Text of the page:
Radical Author Nawal el Saadawi Speaks About Her LifePrint This Post July 6, 2009 8:00 am Features
The famed Egyptian activist and author, Nawal el Saadawi, jet lagged from a trans-atlantic flight but still full of the energy and the passion which comes through in her writing, gave a talk at Housman’s bookshop in April to celebrate the re-issuing of three of her books, Kate Kingsford writes. Click HERE for her books.
Housman’s bookshop is one of the last truly radical bookshops in London, and, as such, the perfect setting for Nawal el Saadawi, a truly radical writer, campaigner, and feminist.
Nawal has many talents, having trained as a doctor and studied many of the world’s religions. However, she is most famous as a writer and an activist. Her novel “Woman at Point Zero” is one of the best-known Arabic novels outside the Arab world and has become a key work of Arab feminist literature. The novel reveals the wretchedness of one Egyptian woman’s life in a male-dominated society. Now in her late seventies, she appears decades younger and has lost none of her active commitment to women’s rights and social change.
Nawal has written 47 books and challenged political systems and ideology again and again. Her passion is such that, despite years of threats against her life, being emprisoned in the 80’s for her outspoken criticism of the Egyptian government and having to spend periods in exile, she ran for president in 2005. She has never held back in her attacks on patriarchy, capitalism and imperialism. Currently an exile from her own country, she is now planning to return home.
She has never been afraid of controversy and recently won a court case which threatened to remove her Egyptian citizenship for the ideas expressed in her play “God Resigns at the Summit Meeting.” The title alone is enough to demonstrate that age has not made her any less uncompromising.
Housman’s bookshop is a small venue but was packed with admirers of Nawal’s work. After telling us about her latest book on her years in America, “My Life across the Ocean”, soon to be published in Arabic, she chose to spend the remaining time answering questions and debating issues raised by the audience.
She talked a great deal about her long struggle against the circumcision of children. As one of the first people to try to end the practice of female circumcision in Egypt and around the world, Nawal has seen attitudes towards this issue change radically over the past few decades - largely due to her own writing and campaigning. Although she went through the horrific experience of circumcision herself as a young girl, it has become increasingly rare in Egypt thanks to her efforts. She is now beginning a new campaign against male circumcision, which she considers pointless as well as damaging, both physically and psychologically: “There is no excuse whatsoever for cutting children”.
Several people asked her about her attitude towards religion. She said that for her an ideal world would be without religion, and told a story of how she had been separated from her best friends at school because she was Muslim and her friends were Christian and Jewish. Since then she has been strongly against any kind of religion which causes division, which is why - controversial as ever - she supports the French ban on all religious symbols in schools.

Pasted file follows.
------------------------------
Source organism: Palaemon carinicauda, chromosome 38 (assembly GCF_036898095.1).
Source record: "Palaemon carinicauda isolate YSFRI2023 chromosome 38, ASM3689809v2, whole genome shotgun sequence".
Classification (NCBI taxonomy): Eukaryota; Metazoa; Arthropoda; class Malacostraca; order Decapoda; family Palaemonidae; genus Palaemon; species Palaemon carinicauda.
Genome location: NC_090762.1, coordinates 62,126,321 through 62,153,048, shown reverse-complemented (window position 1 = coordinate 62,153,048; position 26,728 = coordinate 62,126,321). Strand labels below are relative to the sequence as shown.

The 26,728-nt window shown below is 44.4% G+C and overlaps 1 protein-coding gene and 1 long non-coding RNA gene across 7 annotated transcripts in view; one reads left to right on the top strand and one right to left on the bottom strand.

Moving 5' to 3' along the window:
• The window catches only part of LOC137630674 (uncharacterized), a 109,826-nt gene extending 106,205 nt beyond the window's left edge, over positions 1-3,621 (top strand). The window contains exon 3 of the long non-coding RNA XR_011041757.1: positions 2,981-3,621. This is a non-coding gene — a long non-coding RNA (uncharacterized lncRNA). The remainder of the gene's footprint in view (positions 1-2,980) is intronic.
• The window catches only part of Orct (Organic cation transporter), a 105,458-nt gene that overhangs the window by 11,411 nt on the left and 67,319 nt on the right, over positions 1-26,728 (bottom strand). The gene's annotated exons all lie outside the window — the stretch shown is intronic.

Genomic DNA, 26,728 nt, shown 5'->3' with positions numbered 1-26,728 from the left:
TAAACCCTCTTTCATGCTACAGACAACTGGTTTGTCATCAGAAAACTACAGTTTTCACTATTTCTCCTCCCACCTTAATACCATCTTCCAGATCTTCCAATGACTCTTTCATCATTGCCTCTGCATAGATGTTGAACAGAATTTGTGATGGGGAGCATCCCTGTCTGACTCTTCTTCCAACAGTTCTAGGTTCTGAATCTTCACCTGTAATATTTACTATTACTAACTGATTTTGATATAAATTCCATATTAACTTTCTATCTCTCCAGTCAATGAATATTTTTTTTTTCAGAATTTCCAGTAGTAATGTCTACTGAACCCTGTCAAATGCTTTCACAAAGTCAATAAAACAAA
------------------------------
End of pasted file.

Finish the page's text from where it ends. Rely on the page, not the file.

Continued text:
And, of course, she talked about feminism. One of her recent campaigns has been against ‘the name of the father’, an attempt to make it equally acceptable for children in Egypt to take the name of their mother. She pointed out that “el Saadawi” was her grandfather’s name, a man whom she has never even met: “Why should his name be stamped on all my books?” If her campaign is successful - as she has been in the past - it would mean an end to the discrimination faced by illegitimate children, whose mothers were often victims of rape. They do not know the name of their father and are thus deprived of a name for themselves, forced to endure the social stigma throughout their lives. Nawal’s own daughter was recently taken to court in Egypt for insisting on using her mother’s name as well as her father’s; like her mother, she refused to compromise and eventually won the case.
Although in many ways liberal values in the Middle East have been sidelined in recent years, Nawal is optimistic about the future, saying that “we just need to get organised” in order to start a liberal movement which could act as an alternative to religious fundamentalism. All the same, she doesn’t like the term ‘Middle East’, it’s too neo-colonialist, or ‘fundamentalism’, because fundamental values can be positive. She has strong opinions about everything, even vocabulary.
After an exhausting day of travel Nawal stayed on at the bookshop to sign copies of her books and hold animated conversations with individual members of the audience. Everyone was left inspired by her energy and optimism: considering how much she has achieved in her lifetime, anything seems possible.